My husband swore, if I just could get on with choosing cast iron pans, that he could cook me killer breakfasts, specifically eggs. I ventured into Williams-Sonoma and left with the only sloped side cast iron skillet they had, a 10″ Komin.
Hubby also said that he was going to season the pan for me, but as he installed a new shower head, I was left eyeing a small lamb roast and the unseasoned cast iron skillet.
Subsequently, I lovingly rubbed the pan with sunflower oil and left it to cure in our Lacanche oven set at 450 degrees. Meantime, I distracted myself with wine and googled how to cook with and maintain cast iron.
Why Choosing Cast Iron Pans is a Smart Move
I learned that cast iron is 50% better conductor of heat up or down than other materials, adds iron to your food. Apparently, cast iron develops a seasoned patina that ultimately works better than non-stick pans. Further, unlike commercially coated pans that scratch and are thrown away, cast iron is a pan that your kids can inherit.
After the initial seasoning of the skillet, I learned how to clean it in order to maintain the non-stick surface. Truthfully, even on seasoned cast iron pan the eggs will not slide off. However, that artificially coated surface too only lasts a short time. Given the choice, I’ll be choosing a cast iron pan over non-stick.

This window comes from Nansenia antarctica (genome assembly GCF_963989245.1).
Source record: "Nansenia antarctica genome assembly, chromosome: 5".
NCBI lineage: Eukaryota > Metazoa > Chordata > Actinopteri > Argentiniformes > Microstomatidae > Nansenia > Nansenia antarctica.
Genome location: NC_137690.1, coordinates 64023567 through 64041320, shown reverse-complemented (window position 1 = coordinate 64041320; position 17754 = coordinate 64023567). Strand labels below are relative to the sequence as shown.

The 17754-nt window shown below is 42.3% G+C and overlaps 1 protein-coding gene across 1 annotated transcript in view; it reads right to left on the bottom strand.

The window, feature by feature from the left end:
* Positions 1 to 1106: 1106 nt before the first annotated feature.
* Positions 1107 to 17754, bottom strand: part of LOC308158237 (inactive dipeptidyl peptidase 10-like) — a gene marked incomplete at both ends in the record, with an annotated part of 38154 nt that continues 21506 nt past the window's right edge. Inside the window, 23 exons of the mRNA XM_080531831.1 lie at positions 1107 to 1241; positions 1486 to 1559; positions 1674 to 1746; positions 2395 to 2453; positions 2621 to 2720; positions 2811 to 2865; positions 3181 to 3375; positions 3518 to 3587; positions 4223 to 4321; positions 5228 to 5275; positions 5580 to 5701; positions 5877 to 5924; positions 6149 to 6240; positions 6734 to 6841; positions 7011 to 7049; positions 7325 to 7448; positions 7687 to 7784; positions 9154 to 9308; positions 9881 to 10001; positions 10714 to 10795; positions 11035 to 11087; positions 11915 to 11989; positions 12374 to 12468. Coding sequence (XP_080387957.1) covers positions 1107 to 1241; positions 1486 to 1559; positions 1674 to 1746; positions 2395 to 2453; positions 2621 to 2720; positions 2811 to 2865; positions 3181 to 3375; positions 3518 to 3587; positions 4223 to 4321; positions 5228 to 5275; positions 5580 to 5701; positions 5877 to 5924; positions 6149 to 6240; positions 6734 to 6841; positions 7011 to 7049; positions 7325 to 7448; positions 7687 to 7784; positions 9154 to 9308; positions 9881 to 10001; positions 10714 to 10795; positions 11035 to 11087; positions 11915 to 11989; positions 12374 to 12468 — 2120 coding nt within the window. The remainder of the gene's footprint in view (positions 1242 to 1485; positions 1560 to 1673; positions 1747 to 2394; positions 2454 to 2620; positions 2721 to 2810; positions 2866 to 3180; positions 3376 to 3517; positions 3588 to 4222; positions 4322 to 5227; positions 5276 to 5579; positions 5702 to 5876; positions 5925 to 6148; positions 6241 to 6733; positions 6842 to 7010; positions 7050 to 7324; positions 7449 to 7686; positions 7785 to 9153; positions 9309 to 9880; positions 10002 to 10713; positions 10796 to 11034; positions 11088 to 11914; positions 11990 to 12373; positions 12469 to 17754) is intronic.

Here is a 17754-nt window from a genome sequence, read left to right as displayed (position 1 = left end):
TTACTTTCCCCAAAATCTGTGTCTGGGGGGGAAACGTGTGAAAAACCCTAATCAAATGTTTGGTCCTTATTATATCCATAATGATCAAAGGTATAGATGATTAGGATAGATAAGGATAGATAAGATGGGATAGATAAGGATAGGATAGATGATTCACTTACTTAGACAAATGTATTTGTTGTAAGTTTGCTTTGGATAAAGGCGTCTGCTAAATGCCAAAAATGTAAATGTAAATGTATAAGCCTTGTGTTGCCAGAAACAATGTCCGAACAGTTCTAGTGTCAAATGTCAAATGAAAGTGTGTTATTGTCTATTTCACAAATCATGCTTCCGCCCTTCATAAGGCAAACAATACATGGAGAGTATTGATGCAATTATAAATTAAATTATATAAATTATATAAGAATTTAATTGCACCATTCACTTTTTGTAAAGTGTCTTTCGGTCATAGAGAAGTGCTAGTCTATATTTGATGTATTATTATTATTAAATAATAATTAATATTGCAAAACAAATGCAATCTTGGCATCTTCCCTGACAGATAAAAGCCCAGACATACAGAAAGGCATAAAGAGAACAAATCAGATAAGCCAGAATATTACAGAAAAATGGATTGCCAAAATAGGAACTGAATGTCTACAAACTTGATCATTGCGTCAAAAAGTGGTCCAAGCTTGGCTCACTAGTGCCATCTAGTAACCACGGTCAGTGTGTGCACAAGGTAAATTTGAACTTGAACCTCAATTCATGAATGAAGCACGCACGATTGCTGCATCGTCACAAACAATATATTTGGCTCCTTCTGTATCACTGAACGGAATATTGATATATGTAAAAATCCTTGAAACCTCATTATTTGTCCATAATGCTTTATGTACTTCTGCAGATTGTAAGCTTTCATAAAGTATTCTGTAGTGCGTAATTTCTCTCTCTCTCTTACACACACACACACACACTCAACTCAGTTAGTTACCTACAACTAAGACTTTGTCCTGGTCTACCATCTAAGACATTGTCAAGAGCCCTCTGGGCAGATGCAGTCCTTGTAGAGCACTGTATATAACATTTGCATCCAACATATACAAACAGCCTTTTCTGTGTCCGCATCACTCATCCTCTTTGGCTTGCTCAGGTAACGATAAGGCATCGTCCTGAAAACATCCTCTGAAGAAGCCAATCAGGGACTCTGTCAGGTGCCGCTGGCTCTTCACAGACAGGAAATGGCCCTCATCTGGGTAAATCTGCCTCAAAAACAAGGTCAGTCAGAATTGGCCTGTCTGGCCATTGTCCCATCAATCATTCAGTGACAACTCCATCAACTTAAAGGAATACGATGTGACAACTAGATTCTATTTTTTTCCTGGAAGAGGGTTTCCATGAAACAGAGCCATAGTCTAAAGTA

A little work cleaning your cast iron pan, will give you years of service. Here’s a link to my article on my best tips for cleaning cast iron.
I love the sloped sides of my Komin and how it moves from stove top to oven. Best of all my Komin 10″ skillet pan is incredibly lightweight. Since I have chicken wings for arms, if a intruder arrives I can bean him with the skillet or cook him dinner.
Alas, the 10″ skillet surface turns out to be too small for doing eggs. Komin does not make a larger one. Therefore, I am back to searching for an egg cooking alternative.
Choosing Cast Iron Pan Alternatives
The alternative seems to be blue steel or carbon steel skillets which have many of the same characteristics of cast iron. Here’s a great link about the differences between cast iron and carbon by Daniel Gritzer of Serious Eats.